Promoting unsustainable fishing

At a time when environmental groups are warning about over-fishing, it's unusual for a conservation group to encourage fishers to decimate a species. But Akins says this is one fishery that should not be sustainable.

"We don't want to create a fishery that protects this fish and maintains stocks of this fish for the restaurants," he says. "The goal is, eat them to beat them, and eat them until they're gone."

But invasive species expert Dan Simberloff at the University of Tennessee is skeptical.

"It's a foolish idea, and it won't work," he says. There's a long history of people suggesting culinary control of invasive species, "And historically, these really haven't worked at all."

For example, an invasive South American rodent called the nutria is destroying wetlands across the southeastern United States. Famous New Orleans chefs have come up with recipes for cooking nutria, but that's done nothing to control the pest. Simberloff says it's just too hard to get people to eat a new food.

But Akins says lionfish already is on the menu in some restaurants in the Caribbean. And he says people in the United States will be willing to pay for it, not only because a cooked lionfish tastes good, but also because it's good for the reefs.

You May Like

Anti-Terror Drills Highlight China’s Push Into Central Asia

China, Russia, several central Asian countries wrap up massive anti terrorism military drills in Inner Mongolia More

Erdogan’s First Step: Secure More Power in New Role in Turkey

Erdogan was sworn in as Turkey's first popularly elected president on Thursday; he picked former foreign minister Ahmet Davutoglu as PM More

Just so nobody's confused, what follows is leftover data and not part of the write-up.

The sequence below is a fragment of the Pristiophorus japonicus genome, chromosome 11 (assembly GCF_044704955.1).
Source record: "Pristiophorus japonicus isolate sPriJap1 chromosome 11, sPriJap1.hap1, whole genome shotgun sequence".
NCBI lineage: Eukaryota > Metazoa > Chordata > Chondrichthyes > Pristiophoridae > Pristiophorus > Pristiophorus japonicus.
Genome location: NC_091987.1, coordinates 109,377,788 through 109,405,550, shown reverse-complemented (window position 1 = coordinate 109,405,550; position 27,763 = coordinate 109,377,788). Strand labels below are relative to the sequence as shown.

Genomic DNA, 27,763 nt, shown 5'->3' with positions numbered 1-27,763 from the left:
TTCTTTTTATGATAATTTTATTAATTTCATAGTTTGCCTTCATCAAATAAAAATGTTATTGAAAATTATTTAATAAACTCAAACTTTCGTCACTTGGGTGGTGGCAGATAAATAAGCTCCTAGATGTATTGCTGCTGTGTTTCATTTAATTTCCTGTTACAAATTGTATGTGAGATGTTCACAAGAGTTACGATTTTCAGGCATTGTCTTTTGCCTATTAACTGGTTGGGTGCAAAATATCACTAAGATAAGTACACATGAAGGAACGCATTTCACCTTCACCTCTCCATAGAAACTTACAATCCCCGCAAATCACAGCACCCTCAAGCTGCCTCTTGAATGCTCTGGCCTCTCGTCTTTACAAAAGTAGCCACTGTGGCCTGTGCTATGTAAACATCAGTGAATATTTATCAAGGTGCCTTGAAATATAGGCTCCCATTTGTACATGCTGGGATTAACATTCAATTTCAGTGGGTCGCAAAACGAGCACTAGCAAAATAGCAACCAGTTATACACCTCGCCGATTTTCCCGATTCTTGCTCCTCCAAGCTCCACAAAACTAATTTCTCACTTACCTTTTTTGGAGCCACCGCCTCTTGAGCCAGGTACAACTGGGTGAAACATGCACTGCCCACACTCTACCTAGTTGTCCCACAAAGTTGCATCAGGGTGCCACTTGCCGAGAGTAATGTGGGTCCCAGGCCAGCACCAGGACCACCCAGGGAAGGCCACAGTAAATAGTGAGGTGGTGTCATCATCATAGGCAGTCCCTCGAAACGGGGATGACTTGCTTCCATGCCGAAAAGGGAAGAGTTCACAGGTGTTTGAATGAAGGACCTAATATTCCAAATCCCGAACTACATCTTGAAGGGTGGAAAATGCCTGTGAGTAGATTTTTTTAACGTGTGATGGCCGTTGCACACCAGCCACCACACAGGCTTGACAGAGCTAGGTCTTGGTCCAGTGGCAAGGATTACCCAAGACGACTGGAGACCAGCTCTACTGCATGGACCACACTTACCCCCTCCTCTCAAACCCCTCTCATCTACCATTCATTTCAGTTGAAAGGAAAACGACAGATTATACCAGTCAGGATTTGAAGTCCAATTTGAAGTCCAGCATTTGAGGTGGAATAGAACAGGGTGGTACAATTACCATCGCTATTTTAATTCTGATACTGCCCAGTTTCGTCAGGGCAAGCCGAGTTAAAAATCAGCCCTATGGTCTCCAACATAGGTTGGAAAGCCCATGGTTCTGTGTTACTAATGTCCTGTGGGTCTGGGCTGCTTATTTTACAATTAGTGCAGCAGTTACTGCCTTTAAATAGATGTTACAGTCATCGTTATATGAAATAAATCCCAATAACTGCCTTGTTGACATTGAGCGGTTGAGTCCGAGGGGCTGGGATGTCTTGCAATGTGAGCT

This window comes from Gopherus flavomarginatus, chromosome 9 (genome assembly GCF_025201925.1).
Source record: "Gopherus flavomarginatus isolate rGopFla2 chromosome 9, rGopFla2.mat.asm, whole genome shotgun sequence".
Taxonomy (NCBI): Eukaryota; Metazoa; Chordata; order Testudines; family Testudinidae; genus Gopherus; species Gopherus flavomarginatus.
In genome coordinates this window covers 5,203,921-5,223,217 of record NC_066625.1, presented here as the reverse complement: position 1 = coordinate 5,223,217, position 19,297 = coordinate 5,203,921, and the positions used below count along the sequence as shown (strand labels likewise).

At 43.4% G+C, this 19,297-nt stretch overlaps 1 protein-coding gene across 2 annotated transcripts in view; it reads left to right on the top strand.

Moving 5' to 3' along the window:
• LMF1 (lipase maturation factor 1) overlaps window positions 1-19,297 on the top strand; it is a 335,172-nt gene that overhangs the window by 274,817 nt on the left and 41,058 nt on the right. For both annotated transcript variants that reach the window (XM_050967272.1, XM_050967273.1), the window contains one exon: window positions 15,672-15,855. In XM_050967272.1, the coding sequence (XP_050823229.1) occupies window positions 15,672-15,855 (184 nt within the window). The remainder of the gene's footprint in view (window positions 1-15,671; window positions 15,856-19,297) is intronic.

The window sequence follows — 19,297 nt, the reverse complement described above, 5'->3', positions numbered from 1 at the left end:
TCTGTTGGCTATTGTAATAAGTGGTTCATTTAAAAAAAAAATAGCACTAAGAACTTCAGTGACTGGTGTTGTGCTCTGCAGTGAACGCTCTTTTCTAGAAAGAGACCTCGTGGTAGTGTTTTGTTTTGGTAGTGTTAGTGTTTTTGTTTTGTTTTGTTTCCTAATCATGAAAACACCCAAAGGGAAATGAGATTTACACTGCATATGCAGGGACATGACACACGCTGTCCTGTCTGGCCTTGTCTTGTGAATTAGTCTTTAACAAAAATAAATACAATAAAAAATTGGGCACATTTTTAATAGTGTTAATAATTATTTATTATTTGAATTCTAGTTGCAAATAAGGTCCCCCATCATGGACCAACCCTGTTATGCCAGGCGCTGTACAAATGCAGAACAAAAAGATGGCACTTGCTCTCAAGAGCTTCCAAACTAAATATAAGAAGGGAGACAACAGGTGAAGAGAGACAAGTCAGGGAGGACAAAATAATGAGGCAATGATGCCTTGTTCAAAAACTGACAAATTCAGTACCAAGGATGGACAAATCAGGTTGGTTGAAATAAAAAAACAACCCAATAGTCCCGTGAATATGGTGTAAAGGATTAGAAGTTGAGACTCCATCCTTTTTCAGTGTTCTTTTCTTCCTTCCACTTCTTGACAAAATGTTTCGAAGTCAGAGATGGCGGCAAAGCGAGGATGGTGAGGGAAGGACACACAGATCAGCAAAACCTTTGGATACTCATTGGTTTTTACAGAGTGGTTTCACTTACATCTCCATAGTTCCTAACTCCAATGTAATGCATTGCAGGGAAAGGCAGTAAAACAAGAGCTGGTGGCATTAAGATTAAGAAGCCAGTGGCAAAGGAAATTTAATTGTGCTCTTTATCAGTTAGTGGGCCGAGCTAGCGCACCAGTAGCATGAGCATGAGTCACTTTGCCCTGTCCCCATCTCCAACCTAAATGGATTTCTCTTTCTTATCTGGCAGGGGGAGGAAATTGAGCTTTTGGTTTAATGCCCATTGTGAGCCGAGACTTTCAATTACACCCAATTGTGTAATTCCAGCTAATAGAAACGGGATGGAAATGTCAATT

Pakistan Army Fails to Break Political Deadlock

PM Sharif claims he didn't ask army to defuse crisis; military rejects claim More

This forum has been closed.
Comments
     
There are no comments in this forum. Be first and add one

Featured Videos

Your JavaScript is turned off or you have an old version of Adobe's Flash Player. Get the latest Flash player.
Ukraine Battles Pro-Russia Rebel Assaulti
X
Daniel Schearf
August 29, 2014 9:30 PM
After NATO concluded an emergency meeting to discuss the crisis in eastern Ukraine, the country is struggling to contain heavy fighting near the strategic port of Mariupol, on the Azov Sea. Separatist rebels are trying to capture the city, allegedly with Russian military help, and Ukraine's defense forces are digging in. VOA's Daniel Schearf spoke with analysts about what lies ahead for Ukraine.
Video

Video Ukraine Battles Pro-Russia Rebel Assault